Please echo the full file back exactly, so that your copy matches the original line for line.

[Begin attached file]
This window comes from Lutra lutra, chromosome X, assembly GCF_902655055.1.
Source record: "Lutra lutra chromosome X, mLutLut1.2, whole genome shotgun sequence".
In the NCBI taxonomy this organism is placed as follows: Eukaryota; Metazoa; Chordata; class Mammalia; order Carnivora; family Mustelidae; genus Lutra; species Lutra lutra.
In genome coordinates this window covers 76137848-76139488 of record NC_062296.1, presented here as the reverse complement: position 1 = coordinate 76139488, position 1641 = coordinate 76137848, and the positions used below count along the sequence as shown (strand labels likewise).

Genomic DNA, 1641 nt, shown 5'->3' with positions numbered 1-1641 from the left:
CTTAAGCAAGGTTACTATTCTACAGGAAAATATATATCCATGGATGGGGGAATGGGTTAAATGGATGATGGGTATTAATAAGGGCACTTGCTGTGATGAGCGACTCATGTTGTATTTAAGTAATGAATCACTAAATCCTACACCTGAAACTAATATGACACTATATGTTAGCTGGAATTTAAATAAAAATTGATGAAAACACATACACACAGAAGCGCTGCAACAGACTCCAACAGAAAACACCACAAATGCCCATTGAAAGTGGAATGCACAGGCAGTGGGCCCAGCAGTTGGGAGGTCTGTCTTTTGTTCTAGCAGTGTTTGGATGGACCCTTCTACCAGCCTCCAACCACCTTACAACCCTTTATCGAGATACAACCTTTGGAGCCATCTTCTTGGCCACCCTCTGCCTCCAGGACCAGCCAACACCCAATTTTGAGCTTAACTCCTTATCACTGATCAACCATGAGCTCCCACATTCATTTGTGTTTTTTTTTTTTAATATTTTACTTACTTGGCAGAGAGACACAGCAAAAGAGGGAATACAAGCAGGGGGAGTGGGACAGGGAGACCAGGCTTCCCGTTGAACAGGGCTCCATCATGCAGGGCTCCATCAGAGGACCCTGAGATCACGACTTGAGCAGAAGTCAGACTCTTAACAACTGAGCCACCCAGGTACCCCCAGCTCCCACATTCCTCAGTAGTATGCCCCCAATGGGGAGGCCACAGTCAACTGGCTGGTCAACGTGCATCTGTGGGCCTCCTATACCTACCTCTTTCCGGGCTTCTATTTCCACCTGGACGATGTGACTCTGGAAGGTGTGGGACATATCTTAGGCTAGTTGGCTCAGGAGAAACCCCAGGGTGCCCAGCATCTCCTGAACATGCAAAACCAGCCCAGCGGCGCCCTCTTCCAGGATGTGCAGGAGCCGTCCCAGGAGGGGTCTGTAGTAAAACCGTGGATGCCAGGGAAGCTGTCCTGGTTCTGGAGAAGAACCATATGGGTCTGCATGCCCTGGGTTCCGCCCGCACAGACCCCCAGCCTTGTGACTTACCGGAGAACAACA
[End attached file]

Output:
This window comes from Lutra lutra, chromosome X, assembly GCF_902655055.1.
Source record: "Lutra lutra chromosome X, mLutLut1.2, whole genome shotgun sequence".
In the NCBI taxonomy this organism is placed as follows: Eukaryota; Metazoa; Chordata; class Mammalia; order Carnivora; family Mustelidae; genus Lutra; species Lutra lutra.
In genome coordinates this window covers 76137848-76139488 of record NC_062296.1, presented here as the reverse complement: position 1 = coordinate 76139488, position 1641 = coordinate 76137848, and the positions used below count along the sequence as shown (strand labels likewise).

Genomic DNA, 1641 nt, shown 5'->3' with positions numbered 1-1641 from the left:
CTTAAGCAAGGTTACTATTCTACAGGAAAATATATATCCATGGATGGGGGAATGGGTTAAATGGATGATGGGTATTAATAAGGGCACTTGCTGTGATGAGCGACTCATGTTGTATTTAAGTAATGAATCACTAAATCCTACACCTGAAACTAATATGACACTATATGTTAGCTGGAATTTAAATAAAAATTGATGAAAACACATACACACAGAAGCGCTGCAACAGACTCCAACAGAAAACACCACAAATGCCCATTGAAAGTGGAATGCACAGGCAGTGGGCCCAGCAGTTGGGAGGTCTGTCTTTTGTTCTAGCAGTGTTTGGATGGACCCTTCTACCAGCCTCCAACCACCTTACAACCCTTTATCGAGATACAACCTTTGGAGCCATCTTCTTGGCCACCCTCTGCCTCCAGGACCAGCCAACACCCAATTTTGAGCTTAACTCCTTATCACTGATCAACCATGAGCTCCCACATTCATTTGTGTTTTTTTTTTTTAATATTTTACTTACTTGGCAGAGAGACACAGCAAAAGAGGGAATACAAGCAGGGGGAGTGGGACAGGGAGACCAGGCTTCCCGTTGAACAGGGCTCCATCATGCAGGGCTCCATCAGAGGACCCTGAGATCACGACTTGAGCAGAAGTCAGACTCTTAACAACTGAGCCACCCAGGTACCCCCAGCTCCCACATTCCTCAGTAGTATGCCCCCAATGGGGAGGCCACAGTCAACTGGCTGGTCAACGTGCATCTGTGGGCCTCCTATACCTACCTCTTTCCGGGCTTCTATTTCCACCTGGACGATGTGACTCTGGAAGGTGTGGGACATATCTTAGGCTAGTTGGCTCAGGAGAAACCCCAGGGTGCCCAGCATCTCCTGAACATGCAAAACCAGCCCAGCGGCGCCCTCTTCCAGGATGTGCAGGAGCCGTCCCAGGAGGGGTCTGTAGTAAAACCGTGGATGCCAGGGAAGCTGTCCTGGTTCTGGAGAAGAACCATATGGGTCTGCATGCCCTGGGTTCCGCCCGCACAGACCCCCAGCCTTGTGACTTACCGGAGAACAACA